How to Get Involved in Research

Whenever I tell any of my friends or peers that I am working in a lab, the first question they ask is how I got a position. It seems that for people who aren’t a part of any of the internships that CSEP offers have a really hard time finding a lab. However, I have helped a handful of my friends find research positions this past year and I thought that if anyone scrolling through this website some help finding a lab, I should offer my experience in getting myself and others involved in research.

I was incredibly fortunate to have been thrust into the research world before I even started classes at UCSB. During the end of my senior year, I had applied for SIMS, the summer institute of math and science, (another wonderful program run by CSEP) and by some stroke of luck I was accepted. After the crazy two weeks of SIMS, I couldn’t help but be upset that my time in the lab was over. Not knowing whether it was appropriate or not, two weeks after SIMS had ended, I messaged the graduate student who was my mentor and asked him if I could continue helping him in the lab. Again, by some stroke of luck, Eric Terry of the Rothman and Meinhart labs accepted me and I began working in the lab during any free time that I had. By my winter and spring quarter, I was working a solid 15 hours a week in the lab as well as being a full time student, which I found to be a bit too much to juggle with all of my challenging classes. Then another wonderful opportunity arose and I was accepted into the EUREKA program where I was free to do nothing but research all day long! After this amazing program is over, I plan on working again in the lab during school, just maybe not as many hours per week.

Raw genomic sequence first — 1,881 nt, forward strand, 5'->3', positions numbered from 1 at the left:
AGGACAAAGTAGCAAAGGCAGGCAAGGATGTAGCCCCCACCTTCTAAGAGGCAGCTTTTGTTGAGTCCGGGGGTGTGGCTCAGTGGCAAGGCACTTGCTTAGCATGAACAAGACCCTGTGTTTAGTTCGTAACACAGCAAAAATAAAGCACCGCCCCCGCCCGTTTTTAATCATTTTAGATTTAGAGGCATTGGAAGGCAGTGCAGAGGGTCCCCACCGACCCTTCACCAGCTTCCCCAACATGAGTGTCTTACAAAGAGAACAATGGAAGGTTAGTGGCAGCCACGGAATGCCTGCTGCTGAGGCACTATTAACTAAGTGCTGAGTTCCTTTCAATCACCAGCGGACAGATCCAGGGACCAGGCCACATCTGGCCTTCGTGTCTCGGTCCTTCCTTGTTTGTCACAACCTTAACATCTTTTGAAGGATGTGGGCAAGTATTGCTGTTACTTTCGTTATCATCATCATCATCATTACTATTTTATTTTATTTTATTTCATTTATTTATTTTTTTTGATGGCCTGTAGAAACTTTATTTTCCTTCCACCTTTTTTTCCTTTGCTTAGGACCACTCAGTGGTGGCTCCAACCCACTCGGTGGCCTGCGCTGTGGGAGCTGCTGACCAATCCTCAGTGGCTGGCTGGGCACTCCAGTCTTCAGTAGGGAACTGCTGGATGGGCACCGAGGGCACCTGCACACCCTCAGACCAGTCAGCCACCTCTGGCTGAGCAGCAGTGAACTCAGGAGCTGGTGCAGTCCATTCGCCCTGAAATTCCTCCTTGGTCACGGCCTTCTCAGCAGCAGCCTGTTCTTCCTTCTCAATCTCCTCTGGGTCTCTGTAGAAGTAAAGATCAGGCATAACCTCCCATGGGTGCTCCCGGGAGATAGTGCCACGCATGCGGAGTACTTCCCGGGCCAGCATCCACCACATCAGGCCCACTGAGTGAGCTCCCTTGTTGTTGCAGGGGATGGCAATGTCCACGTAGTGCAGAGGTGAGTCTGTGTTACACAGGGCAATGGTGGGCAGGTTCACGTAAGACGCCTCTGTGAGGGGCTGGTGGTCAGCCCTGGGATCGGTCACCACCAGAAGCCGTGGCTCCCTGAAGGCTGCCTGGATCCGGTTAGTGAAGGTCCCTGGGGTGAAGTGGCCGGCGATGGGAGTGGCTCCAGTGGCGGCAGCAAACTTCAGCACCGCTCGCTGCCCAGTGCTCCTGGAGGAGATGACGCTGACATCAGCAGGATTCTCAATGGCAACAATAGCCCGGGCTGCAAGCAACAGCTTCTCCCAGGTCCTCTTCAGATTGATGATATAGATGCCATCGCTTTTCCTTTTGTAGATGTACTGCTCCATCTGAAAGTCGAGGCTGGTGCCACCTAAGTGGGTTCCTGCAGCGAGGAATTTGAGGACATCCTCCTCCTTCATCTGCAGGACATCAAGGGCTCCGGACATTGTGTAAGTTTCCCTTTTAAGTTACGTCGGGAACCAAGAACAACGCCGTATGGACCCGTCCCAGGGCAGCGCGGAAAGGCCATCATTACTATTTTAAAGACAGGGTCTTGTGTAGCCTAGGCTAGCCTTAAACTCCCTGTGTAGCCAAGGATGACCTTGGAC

There are a great deal of people who are equally as interested in research, but did not find themselves in such amazing research programs as I did. A lot of people think it’s impossible to get a research position without CSEP, but to them I say “you are dead wrong!”. I’ve been in a member of a sorority for the past year and since joining I have gotten three of my sisters into labs and I am very confident to say that there are tons of opportunities for lab positions even if you have no prior lab experience! The first thing that I did to help my friends get research positions was to help them make a resume and cover letter. Before you even think of starting of getting into a lab, you must prepare yourself by having a CV, resume, and cover letter handy in case you’re asked for one. Now some of my friends were lucky to have been taking classes from a professor that they wanted to work for. This is probably the easiest way to get a position because office hours is the perfect way to introduce yourself to a PI and let him know personally that you are interested in his work. While one of my friends got into a lab this way, another one simply emailed a ton of graduate students and post docs on campus that she found through Google. Even though this seems like a wasted effort, adding a couple sentences of how you are passionate about their specific project, which you can find by googling the lab, can get a response out of them, which is exactly what happened for my friend.

Hopefully this has given some hope to any of you who are not apart of some kind of research program and feared that getting a lab position was far out of their reach. Whether you are lucky enough to be guided into research or you go looking for it yourself on the internet, UCSB is such an amazing research school with endless opportunities and it would be a shame if every student on campus didn’t take advantage of it!

Emilie Aghajani

Emilie Aghajani is going into her second year at UCSB as a pre-biology student. She has been working with C. Elegans and microfluidics in the Meinhart and Rothman labs here on campus.